The old saying is right – “No man is bigger than the team.” Look at Guns N’ Roses. Over its 20-year history, the rock group may have had more player changes than a football game, but the name lives on in the hearts of seedy bar jukeboxes.
GNR visited The Palace at Auburn Hills on Saturday to promote their long-awaited and still unreleased 10th album Chinese Democracy. Skid Row’s Sebastian Bach opened to a lukewarm response from the still-unfilled arena, but by the time GNR stepped in (20 minutes late), the near-sellout crowd shook The Palace. But though fans rocked away to classics like “Welcome to the Jungle,” “Sweet Child of Mine” and “Knocking On Heaven’s Door,” many looked unmotivated by GNR’s less familiar songs.
Internet speculation has it that such a chilly reception will probably greet the overdue release of Chinese Democracy. Without a new album in 10 years, the band’s popularity has been steadily on the wane (thus the Palace’s older crowd), and GNR has been digging its own grave with the disc’s constant delays. Their last album, 1993’s The Spaghetti Incident?, consisted solely of punk covers – not what pure GNR fans (or even first-timers) wanted to hear.
It’s probably the colorful GNR backstory that’s kept them afloat – drugs, alcohol, lawsuits, violence, bandmember dramatics and an ever-increasing image of volatility. Drummer Steven Adler quit the band to recover from cocaine and heroin addictions, and popular lead guitarist Slash and original bassist Duff McKagen left following Spaghetti. Singer Axl Rose carries the flag as the last original member. Even the band’s fans have been unpredictable: rewind to ’91, when a riot broke out after a show was canceled. A year later two fans were actually trampled to death.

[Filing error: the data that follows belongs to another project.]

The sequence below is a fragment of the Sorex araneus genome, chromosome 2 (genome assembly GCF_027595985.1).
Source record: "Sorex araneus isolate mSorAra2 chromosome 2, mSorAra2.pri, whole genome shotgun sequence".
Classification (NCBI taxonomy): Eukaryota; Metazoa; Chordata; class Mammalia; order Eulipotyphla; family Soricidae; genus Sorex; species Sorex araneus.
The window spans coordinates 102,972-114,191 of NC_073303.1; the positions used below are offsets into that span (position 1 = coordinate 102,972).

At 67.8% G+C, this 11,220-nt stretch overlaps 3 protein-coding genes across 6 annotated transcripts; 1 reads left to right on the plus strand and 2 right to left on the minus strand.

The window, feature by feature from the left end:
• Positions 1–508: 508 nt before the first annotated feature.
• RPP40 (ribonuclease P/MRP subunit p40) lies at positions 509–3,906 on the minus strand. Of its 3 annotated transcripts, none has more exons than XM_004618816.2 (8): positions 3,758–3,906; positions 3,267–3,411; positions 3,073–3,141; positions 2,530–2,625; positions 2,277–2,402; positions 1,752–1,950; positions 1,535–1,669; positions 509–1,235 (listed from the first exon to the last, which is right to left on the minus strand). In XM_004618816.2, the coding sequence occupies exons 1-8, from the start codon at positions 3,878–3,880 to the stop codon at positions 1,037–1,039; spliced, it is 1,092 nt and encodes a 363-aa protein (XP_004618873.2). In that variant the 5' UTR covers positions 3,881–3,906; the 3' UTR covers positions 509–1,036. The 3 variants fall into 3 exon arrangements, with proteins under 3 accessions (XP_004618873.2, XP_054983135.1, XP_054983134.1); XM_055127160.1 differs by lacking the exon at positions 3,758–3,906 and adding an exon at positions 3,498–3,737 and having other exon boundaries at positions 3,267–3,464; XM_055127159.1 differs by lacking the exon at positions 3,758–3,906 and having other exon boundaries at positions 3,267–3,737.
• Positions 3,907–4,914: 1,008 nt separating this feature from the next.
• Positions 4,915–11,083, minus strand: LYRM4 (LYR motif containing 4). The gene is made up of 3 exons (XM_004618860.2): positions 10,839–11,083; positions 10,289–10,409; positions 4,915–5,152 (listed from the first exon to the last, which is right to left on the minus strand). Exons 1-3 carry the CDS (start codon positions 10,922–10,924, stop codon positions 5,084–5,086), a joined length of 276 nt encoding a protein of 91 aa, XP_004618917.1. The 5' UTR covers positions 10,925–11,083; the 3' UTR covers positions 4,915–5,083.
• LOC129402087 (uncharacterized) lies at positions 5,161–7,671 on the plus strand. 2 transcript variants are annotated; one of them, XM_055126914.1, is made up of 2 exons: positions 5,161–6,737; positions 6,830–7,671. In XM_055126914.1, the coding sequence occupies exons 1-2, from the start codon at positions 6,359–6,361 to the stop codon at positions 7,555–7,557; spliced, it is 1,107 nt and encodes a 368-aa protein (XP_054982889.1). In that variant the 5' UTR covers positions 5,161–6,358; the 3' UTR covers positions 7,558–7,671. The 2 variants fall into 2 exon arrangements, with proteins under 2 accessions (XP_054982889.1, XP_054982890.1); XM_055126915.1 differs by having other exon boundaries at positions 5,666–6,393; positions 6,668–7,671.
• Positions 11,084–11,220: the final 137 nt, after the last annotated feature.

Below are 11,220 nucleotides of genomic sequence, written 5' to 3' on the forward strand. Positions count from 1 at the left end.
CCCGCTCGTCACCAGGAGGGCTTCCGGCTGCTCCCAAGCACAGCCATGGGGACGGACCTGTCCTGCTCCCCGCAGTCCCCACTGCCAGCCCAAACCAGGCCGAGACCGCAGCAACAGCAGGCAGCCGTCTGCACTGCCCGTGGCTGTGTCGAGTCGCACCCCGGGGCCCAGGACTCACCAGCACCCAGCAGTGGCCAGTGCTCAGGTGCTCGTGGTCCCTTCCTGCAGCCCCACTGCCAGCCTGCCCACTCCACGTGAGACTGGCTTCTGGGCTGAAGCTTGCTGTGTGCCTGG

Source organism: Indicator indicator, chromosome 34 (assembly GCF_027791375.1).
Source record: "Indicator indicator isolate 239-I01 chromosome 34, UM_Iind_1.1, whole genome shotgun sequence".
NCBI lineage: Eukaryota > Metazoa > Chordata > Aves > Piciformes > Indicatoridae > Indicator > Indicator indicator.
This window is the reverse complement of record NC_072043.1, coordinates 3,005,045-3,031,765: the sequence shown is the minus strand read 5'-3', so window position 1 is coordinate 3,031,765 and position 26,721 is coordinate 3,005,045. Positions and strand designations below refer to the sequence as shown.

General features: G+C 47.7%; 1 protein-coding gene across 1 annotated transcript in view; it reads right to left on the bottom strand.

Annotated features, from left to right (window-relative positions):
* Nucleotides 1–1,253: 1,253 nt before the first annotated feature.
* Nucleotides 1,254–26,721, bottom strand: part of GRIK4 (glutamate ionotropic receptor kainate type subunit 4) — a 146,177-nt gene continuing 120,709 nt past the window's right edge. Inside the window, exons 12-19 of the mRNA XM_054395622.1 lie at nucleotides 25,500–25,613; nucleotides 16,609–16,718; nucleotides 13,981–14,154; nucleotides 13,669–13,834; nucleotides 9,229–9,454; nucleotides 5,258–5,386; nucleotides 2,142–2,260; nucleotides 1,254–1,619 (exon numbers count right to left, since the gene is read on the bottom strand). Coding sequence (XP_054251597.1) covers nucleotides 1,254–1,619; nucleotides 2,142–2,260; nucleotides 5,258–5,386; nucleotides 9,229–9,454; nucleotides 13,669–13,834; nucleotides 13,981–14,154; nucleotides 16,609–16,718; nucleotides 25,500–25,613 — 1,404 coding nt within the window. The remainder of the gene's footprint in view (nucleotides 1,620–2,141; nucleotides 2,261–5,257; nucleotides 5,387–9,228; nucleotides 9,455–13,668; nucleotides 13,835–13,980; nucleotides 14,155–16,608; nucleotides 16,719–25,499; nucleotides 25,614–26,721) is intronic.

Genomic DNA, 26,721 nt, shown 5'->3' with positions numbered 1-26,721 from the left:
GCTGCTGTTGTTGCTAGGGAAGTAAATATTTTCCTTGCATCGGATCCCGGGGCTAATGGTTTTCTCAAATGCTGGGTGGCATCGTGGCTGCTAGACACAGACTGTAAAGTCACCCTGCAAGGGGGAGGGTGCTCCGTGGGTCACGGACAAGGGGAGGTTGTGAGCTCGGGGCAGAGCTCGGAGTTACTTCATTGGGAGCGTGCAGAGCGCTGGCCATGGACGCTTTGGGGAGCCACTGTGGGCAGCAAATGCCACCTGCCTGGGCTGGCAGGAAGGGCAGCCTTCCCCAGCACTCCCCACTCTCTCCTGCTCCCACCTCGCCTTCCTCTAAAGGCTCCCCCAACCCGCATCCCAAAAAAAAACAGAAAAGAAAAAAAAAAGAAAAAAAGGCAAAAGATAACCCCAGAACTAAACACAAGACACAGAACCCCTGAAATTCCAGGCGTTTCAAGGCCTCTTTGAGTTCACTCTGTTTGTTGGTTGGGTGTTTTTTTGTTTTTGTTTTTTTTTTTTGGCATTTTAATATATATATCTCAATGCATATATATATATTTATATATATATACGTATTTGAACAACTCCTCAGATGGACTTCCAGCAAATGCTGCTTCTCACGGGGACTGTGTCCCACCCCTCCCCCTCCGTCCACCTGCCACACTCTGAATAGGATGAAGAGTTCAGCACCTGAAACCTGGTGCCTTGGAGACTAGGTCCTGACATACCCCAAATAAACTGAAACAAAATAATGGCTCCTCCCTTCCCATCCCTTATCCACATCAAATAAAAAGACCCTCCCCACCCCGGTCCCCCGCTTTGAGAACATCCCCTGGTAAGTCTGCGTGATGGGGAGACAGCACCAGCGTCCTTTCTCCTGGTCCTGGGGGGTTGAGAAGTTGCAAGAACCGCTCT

At least one member of Saturday’s crowd seemed willing to keep up with tradition. A man on the floor got rowdy with other fans and officers quickly cut through the intoxicated mob to cuff him and drag him away – all before GNR even took the stage.
The rest of the regularly scheduled show was spectacular (if not totally original) with a two-level stage, plenty of pyrotechnics and the standard rockstar attire of tight jeans and unzipped leather jackets. More than 20 songs were belted out, including a few encore pieces, most to satisfying effect.
But for fans who knew what was going on, Rose blatantly screwed up the second verse of “Chinese Democracy,” which invites more skepticism as to his own longevity. Rose is perhaps the biggest threat to GNR’s brand, for though the band would have folded a decade ago without him, he’s also been a huge factor in the quick removal of band members. Depending on your source, he’s either the band’s driving soul or its stubborn antihero.
Is Rose the brand itself? Fans clearly acknowledged his presence and patented stage vigor with the loudest cheers, although the timbre of his voice is fast deteriorating. Many times during the performance it sounded like his throat was at its shatter point. Rose might have realized this, because the show’s repertoire included many solos from the rest of the team, Robin Finck on guitar and Dizzy Reed on keys.
Get fans more acquainted with the new members, and when Rose croaks, the survivors will still have a boat to salvage. He may share the same name as the band, but no man is bigger than the team.